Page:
Since the wing landed on the bench, Duke has confronted defenses more determined to smother Seth Curry’s 3-point tries (as in a resounding defeat at Miami) or else to double-team Plumlee in the post.
“Without Kelly, the court gets a little tight for Duke,” said Wake Forest’s Travis McKie after his Demon Deacons nearly upset the Devils in Winston-Salem. “Definitely threes are huge for Duke, but without Kelly they’re a different team.”
Last season Kelly injured the same right foot while practicing on the eve of the ACC Tournament. He missed two games in that event as well as Duke’s NCAA opener, a shocking loss to 15-seed Lehigh.
At the time Krzyzewski noted his team wasn’t the same without Kelly, an intermittent starter. He didn’t press the point. As a result most observers immediately discounted the absence of a player who finished third on the 2012 squad in scoring (11.8 points), rebounds (5.4 per game), and blocked shots (31), second in free throw accuracy (.807), and tops in efficiency from 3-point range (.408 on more than three attempts per contest).
Instead, the popular verdict harshly dismissed Duke for a downbeat ending to a 27-win season.
The preceding year, the effect of a key injury was so painfully apparent it spawned a different sort of disappointment -- a keen sense of promise lost.
Freshman Kyrie Irving, off to a superb start as Duke’s point guard, injured his right toe in a victory over Butler in December 2010 and was lost indefinitely. “The disappointing thing was, Kyrie was just starting to explode,” Collins recalled. “He was a new dimension we were bringing onto a team with Nolan (Smith), Kyle (Singler), and Mason.”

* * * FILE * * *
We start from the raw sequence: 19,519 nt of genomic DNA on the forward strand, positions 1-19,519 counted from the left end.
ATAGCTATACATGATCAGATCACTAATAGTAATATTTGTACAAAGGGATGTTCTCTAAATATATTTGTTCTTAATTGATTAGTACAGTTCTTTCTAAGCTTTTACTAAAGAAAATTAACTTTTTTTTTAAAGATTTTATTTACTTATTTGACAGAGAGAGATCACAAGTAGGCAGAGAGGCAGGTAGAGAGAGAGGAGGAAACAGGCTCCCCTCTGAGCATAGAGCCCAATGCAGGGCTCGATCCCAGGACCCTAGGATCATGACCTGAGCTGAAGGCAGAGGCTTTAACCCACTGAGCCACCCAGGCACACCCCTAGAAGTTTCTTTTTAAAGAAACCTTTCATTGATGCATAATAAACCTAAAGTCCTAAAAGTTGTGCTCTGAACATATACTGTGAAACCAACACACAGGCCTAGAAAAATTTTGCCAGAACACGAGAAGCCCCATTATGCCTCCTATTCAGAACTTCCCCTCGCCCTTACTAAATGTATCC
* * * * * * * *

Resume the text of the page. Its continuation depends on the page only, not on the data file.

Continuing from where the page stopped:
Irving didn’t return to the lineup until mid-March. By then the team had coalesced under the floor leadership of Smith, and couldn’t easily accommodate Irving’s reintroduction. The ’11 Blue Devils came to be remembered as much for what might have been as for their 32-5 record and ACC Tournament championship.
Duke fans, or those who simply relish watching greatness in action, recognized a special opportunity had been lost. So did Duke’s coaches. “We felt with him, that team was head and shoulders the best team in the country,” Collins said.
This year’s squad has been ranked No. 1 from time to time, both with and without Kelly. Still, it is very much a work in progress.
“We’re not a great team with Ryan, we’re a really good team,” Krzyzewski said. “But we’re better than our parts when we have all our parts together.”
During Kelly’s absence the team has turned in part to Amile Jefferson, a freshman used sparingly prior to the injury. The slender 6-8 Philadelphian is himself in the early part of his oncourt evolution; he most comfortable near the basket and has yet to attempt a 3-pointer in college.
So far Jefferson averages about a third as many points as Kelly (4.7). But he’s scored in double figures in all but one game as a starter in Kelly’s place; Duke won three of his starts and remains in the top five in the national polls.
“I think the lesson is, you can’t be married to, you can’t just play a certain way,” said Collins, schooled by circumstance. “The main lesson is to be flexible and learn to adapt.”